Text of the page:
Assuming trend benchmark yield levels occur in 2024, the crops with a trigger price to effective reference price ratio exceeding 100% would have ARC payments triggered at a higher price level than PLC payments (these are indicated in green in Table 1). This suggests ARC is more likely to trigger payments on the basis of low prices than is PLC. The larger this ratio the greater the relative price protection of ARC compared with PLC.
Similarly, PLC is more likely to trigger payments based on low prices than ARC if the ratio is below 100%. The smaller the ratio the greater the relative price protection of PLC compared with ARC.
Higher prices over the 2018 to 2022 marketing years have led to higher PLC effective reference prices and ARC benchmark prices for the 2024 program year for a number of crops. These changes reflect the current designs of the PLC and ARC programs which allows them to adjust to changing market conditions over time.
Comparing a commodity’s effective reference price to its ARC trigger price is one way to evaluate relative price protection offered by both programs. If the effective reference price exceeds the ARC trigger price, PLC payments will be triggered at higher prices than ARC assuming trend yield levels for 2024. An ARC trigger price above the effective reference price implies a greater likelihood of ARC payments due to low prices (assuming trend benchmark yield levels).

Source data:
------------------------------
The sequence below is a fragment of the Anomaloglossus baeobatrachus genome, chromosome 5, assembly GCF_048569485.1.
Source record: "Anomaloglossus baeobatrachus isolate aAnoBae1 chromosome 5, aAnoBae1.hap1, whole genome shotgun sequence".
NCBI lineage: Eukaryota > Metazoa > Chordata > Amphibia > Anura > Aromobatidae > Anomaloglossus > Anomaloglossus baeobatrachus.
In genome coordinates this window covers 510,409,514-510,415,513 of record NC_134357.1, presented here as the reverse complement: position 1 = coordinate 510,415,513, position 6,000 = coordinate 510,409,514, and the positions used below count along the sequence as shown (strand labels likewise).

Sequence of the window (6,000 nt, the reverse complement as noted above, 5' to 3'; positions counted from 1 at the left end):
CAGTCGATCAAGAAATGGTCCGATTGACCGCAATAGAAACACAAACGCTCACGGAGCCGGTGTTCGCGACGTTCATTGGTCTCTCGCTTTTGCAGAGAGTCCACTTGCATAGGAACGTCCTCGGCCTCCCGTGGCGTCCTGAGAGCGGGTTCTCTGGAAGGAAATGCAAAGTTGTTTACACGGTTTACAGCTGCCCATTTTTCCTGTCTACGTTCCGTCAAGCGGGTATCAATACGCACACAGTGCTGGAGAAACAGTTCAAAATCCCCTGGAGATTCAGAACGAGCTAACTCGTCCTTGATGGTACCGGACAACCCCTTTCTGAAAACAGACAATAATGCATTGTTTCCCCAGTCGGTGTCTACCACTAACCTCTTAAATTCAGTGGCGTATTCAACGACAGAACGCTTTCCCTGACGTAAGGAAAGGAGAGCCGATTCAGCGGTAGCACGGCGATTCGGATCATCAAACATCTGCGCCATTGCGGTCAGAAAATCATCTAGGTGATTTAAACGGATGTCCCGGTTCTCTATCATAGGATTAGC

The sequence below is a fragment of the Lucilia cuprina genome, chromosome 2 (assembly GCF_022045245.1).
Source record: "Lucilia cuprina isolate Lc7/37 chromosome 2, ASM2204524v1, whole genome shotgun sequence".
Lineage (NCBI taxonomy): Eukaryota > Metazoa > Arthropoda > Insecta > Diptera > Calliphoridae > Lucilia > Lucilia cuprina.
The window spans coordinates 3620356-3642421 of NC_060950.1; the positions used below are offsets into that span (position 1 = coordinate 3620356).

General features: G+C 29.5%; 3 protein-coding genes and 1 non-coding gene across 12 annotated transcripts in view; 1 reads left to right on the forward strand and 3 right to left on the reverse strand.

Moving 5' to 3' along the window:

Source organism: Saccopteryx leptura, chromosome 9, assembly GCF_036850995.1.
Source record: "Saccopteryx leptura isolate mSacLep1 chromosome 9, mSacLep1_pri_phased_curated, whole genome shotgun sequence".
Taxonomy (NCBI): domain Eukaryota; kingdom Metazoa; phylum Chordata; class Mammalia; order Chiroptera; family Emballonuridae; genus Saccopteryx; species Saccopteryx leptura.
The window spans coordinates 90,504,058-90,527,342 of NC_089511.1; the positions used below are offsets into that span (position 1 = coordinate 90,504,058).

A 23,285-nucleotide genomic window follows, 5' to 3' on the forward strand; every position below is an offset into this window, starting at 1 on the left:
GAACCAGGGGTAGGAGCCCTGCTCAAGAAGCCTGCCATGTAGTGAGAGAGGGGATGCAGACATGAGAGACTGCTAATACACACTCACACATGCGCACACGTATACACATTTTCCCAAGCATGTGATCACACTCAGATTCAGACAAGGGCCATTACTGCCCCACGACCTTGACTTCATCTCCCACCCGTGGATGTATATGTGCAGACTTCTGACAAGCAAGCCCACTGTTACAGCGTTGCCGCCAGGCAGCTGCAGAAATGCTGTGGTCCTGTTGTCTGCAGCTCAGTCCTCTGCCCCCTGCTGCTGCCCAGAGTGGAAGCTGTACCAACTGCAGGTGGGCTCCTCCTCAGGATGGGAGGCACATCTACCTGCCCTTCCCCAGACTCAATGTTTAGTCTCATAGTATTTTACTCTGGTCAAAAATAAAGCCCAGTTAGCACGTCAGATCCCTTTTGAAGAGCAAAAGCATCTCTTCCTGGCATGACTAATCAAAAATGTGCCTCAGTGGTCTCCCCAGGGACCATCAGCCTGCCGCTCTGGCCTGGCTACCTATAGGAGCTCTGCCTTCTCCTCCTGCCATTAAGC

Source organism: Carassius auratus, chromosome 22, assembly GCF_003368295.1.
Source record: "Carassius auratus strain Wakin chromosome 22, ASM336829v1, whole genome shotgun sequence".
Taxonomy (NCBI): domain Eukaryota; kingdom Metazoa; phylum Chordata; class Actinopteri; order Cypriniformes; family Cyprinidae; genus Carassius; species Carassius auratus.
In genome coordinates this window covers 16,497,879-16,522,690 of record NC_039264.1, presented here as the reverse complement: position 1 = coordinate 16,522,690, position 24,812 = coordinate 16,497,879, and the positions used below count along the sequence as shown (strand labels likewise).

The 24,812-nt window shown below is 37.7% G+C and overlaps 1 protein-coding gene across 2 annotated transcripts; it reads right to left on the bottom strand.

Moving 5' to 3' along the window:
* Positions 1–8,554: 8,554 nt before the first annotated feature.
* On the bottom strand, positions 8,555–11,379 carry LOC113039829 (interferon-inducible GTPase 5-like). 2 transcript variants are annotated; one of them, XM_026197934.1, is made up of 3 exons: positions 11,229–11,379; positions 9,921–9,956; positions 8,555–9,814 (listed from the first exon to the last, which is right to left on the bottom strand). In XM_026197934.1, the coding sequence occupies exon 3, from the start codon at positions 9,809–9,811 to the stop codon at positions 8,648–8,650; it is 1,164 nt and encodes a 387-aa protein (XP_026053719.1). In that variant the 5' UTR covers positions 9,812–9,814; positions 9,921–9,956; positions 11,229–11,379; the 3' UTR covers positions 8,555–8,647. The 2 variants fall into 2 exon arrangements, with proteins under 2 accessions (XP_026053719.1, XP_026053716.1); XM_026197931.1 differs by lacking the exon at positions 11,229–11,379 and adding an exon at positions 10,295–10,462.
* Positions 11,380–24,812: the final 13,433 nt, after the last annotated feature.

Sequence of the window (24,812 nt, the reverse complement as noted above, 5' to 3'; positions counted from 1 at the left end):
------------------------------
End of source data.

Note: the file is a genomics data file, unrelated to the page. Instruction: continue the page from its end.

Of course, an isolated look at relative price protection is not the only dimension along which to compare and evaluate the ARC and PLC programs. While trend benchmark yields may be the best guess for 2024, actual yields will vary from expectations. ARC has the potential to trigger payments at even higher prices if yield losses occur.
The cap on ARC payments (maximum of 10% of benchmark revenue) is another consideration. While ARC may start to trigger payments at higher price levels, sufficiently low prices would tend to favor the PLC program in terms of price protection once the ARC payment cap is hit.
While the county level version of ARC (ARC-CO) tends to get the most attention, and ARC-CO or PLC will likely be the choice for most situations, producers are also encouraged to consider the individual ARC (ARC-IC) program in their decision-making. See the farmdoc daily article from October 29, 2019 for help in considering if ARC-IC is an appropriate choice for your situation.
Finally, a producer’s plan for crop insurance coverage also needs to be considered. Use of the Supplemental Coverage Option (SCO) will be limited to acres enrolled in PLC, which could outweigh an expectation for greater support from ARC in making the program election decision.
Future articles will continue to compare the ARC and PLC program options to help inform the decision for 2024.
Paulson, N., G. Schnitkey, R. Batts and C. Zulauf. "First Look at PLC and ARC-CO for 2024." farmdoc daily (14):11, Department of Agricultural and Consumer Economics, University of Illinois at Urbana-Champaign, January 16, 2024.
USDA, Farm Service Agency. ARC/PLC Program Data. Last accessed January 22, 2024.
Zulauf, C., G. Schnitkey, K. Swanson, N. Paulson and J. Coppess. "Effective Reference Price – Past and Future." farmdoc daily (12):97, Department of Agricultural and Consumer Economics, University of Illinois at Urbana-Champaign, June 29, 2022.
Zulauf, C., B. Brown, G. Schnitkey, K. Swanson, J. Coppess and N. Paulson. "The Case for Looking at the ARC-IC (ARC-Individual) Program Option." farmdoc daily (9):203, Department of Agricultural and Consumer Economics, University of Illinois at Urbana-Champaign, October 29, 2019.